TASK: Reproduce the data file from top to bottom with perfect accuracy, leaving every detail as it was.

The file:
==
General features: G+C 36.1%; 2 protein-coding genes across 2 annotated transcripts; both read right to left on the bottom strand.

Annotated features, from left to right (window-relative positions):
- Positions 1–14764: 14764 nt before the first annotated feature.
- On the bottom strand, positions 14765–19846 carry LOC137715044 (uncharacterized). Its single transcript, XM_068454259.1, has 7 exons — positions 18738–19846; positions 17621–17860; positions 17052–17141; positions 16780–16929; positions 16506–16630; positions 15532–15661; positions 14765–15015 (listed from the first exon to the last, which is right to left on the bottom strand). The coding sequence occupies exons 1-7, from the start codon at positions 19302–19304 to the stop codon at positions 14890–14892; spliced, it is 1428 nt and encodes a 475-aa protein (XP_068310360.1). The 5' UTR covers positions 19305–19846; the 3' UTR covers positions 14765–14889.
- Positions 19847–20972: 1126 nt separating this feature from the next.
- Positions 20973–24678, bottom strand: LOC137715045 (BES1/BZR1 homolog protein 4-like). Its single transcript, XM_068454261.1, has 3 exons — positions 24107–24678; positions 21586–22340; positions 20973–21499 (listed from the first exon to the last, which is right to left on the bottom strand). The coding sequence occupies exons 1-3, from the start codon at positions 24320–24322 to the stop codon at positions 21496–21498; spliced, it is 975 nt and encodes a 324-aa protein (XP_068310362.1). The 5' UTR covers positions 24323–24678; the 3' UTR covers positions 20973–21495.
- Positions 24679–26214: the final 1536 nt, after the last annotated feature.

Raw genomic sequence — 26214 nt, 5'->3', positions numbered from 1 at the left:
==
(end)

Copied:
General features: G+C 36.1%; 2 protein-coding genes across 2 annotated transcripts; both read right to left on the bottom strand.

Annotated features, from left to right (window-relative positions):
- Positions 1–14764: 14764 nt before the first annotated feature.
- On the bottom strand, positions 14765–19846 carry LOC137715044 (uncharacterized). Its single transcript, XM_068454259.1, has 7 exons — positions 18738–19846; positions 17621–17860; positions 17052–17141; positions 16780–16929; positions 16506–16630; positions 15532–15661; positions 14765–15015 (listed from the first exon to the last, which is right to left on the bottom strand). The coding sequence occupies exons 1-7, from the start codon at positions 19302–19304 to the stop codon at positions 14890–14892; spliced, it is 1428 nt and encodes a 475-aa protein (XP_068310360.1). The 5' UTR covers positions 19305–19846; the 3' UTR covers positions 14765–14889.
- Positions 19847–20972: 1126 nt separating this feature from the next.
- Positions 20973–24678, bottom strand: LOC137715045 (BES1/BZR1 homolog protein 4-like). Its single transcript, XM_068454261.1, has 3 exons — positions 24107–24678; positions 21586–22340; positions 20973–21499 (listed from the first exon to the last, which is right to left on the bottom strand). The coding sequence occupies exons 1-3, from the start codon at positions 24320–24322 to the stop codon at positions 21496–21498; spliced, it is 975 nt and encodes a 324-aa protein (XP_068310362.1). The 5' UTR covers positions 24323–24678; the 3' UTR covers positions 20973–21495.
- Positions 24679–26214: the final 1536 nt, after the last annotated feature.

Raw genomic sequence — 26214 nt, 5'->3', positions numbered from 1 at the left: